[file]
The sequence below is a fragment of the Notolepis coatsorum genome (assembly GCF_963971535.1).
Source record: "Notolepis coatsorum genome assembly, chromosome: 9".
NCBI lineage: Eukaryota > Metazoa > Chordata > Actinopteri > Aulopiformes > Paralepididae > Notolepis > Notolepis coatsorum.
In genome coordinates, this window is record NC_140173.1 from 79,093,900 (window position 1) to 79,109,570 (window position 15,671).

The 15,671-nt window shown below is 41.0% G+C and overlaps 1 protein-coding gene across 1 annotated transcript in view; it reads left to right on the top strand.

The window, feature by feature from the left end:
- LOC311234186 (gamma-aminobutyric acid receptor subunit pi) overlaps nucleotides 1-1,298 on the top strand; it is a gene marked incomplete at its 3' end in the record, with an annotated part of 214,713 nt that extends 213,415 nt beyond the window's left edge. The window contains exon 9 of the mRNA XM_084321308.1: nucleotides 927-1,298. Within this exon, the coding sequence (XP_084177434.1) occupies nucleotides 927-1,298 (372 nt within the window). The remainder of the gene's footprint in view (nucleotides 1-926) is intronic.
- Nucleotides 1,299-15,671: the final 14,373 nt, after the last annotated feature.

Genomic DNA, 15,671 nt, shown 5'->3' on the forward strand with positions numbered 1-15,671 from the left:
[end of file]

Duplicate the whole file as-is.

The sequence below is a fragment of the Notolepis coatsorum genome (assembly GCF_963971535.1).
Source record: "Notolepis coatsorum genome assembly, chromosome: 9".
NCBI lineage: Eukaryota > Metazoa > Chordata > Actinopteri > Aulopiformes > Paralepididae > Notolepis > Notolepis coatsorum.
In genome coordinates, this window is record NC_140173.1 from 79,093,900 (window position 1) to 79,109,570 (window position 15,671).

The 15,671-nt window shown below is 41.0% G+C and overlaps 1 protein-coding gene across 1 annotated transcript in view; it reads left to right on the top strand.

The window, feature by feature from the left end:
- LOC311234186 (gamma-aminobutyric acid receptor subunit pi) overlaps nucleotides 1-1,298 on the top strand; it is a gene marked incomplete at its 3' end in the record, with an annotated part of 214,713 nt that extends 213,415 nt beyond the window's left edge. The window contains exon 9 of the mRNA XM_084321308.1: nucleotides 927-1,298. Within this exon, the coding sequence (XP_084177434.1) occupies nucleotides 927-1,298 (372 nt within the window). The remainder of the gene's footprint in view (nucleotides 1-926) is intronic.
- Nucleotides 1,299-15,671: the final 14,373 nt, after the last annotated feature.

Genomic DNA, 15,671 nt, shown 5'->3' on the forward strand with positions numbered 1-15,671 from the left: